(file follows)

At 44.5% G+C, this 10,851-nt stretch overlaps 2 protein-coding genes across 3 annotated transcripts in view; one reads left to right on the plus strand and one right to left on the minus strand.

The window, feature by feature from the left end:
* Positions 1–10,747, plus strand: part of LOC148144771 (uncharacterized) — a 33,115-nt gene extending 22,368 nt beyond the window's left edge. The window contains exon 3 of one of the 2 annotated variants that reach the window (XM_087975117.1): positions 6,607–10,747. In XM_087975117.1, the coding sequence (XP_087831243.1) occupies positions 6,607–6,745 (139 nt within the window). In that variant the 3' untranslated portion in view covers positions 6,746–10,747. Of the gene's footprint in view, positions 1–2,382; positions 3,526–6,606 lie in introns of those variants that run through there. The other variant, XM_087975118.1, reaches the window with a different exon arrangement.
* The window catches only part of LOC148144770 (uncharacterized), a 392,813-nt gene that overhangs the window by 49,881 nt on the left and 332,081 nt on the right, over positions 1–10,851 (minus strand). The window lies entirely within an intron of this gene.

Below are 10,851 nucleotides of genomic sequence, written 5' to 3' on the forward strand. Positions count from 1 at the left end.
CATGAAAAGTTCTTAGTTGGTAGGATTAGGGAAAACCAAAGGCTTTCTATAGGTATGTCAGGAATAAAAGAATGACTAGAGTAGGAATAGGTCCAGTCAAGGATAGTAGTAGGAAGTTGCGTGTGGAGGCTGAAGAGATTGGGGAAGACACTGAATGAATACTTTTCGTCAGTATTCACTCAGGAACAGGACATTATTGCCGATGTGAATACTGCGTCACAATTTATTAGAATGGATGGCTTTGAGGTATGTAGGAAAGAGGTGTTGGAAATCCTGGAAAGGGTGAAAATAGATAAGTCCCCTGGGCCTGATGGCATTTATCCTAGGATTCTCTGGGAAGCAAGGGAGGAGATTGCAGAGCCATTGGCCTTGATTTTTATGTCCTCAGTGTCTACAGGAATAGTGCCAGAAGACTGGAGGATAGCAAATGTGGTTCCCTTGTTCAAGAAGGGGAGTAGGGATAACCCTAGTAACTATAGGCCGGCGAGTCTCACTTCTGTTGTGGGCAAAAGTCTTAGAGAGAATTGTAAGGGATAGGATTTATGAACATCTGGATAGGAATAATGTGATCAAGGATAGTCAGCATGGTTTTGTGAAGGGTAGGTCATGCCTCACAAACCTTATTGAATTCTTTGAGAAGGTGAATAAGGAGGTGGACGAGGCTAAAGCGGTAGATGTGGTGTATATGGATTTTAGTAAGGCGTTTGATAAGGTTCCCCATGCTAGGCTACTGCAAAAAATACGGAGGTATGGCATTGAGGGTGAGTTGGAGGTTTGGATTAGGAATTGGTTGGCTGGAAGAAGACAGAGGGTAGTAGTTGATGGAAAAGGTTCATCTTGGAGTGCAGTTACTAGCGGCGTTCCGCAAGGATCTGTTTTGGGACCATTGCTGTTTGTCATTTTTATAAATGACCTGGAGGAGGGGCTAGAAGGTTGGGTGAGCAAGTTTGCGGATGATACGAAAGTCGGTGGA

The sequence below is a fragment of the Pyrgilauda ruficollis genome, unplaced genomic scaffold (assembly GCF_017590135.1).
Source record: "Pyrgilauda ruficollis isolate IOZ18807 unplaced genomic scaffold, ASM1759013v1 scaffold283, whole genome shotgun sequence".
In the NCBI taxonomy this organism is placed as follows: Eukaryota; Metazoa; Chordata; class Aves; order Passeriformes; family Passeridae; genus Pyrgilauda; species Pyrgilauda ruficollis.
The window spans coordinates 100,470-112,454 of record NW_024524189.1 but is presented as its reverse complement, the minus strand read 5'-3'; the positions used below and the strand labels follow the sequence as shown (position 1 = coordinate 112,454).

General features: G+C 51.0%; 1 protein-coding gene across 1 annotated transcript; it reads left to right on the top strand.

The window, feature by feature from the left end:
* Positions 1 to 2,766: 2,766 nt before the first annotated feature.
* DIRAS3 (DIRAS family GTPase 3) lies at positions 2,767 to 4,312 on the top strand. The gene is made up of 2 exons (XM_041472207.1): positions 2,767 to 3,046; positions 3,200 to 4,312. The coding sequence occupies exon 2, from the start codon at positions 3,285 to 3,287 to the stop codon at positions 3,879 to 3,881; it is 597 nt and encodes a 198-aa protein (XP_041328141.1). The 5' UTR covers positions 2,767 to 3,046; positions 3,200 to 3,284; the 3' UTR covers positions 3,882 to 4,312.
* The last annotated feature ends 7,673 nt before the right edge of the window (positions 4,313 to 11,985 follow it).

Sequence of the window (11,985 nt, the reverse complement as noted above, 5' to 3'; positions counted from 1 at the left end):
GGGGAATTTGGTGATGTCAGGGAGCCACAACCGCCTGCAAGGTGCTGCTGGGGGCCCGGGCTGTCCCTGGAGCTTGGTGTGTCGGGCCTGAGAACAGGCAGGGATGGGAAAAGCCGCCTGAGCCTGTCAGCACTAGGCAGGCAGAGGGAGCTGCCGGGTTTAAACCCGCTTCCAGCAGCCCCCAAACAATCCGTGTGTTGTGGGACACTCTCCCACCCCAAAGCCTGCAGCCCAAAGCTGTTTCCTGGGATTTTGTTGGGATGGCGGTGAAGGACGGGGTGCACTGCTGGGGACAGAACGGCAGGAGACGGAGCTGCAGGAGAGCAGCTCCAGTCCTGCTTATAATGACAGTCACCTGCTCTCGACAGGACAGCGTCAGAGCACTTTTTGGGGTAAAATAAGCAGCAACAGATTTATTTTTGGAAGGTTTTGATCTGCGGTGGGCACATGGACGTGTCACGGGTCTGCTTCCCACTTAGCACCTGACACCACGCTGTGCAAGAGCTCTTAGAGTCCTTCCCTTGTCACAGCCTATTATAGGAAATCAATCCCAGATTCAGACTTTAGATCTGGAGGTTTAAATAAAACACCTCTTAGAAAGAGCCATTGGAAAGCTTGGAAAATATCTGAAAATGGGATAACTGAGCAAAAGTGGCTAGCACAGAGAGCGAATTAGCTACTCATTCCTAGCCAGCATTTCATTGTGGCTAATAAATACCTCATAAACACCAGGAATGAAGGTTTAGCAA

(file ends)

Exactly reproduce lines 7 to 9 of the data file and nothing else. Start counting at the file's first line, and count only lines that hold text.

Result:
The sequence below is a fragment of the Pyrgilauda ruficollis genome, unplaced genomic scaffold (assembly GCF_017590135.1).
Source record: "Pyrgilauda ruficollis isolate IOZ18807 unplaced genomic scaffold, ASM1759013v1 scaffold283, whole genome shotgun sequence".
In the NCBI taxonomy this organism is placed as follows: Eukaryota; Metazoa; Chordata; class Aves; order Passeriformes; family Passeridae; genus Pyrgilauda; species Pyrgilauda ruficollis.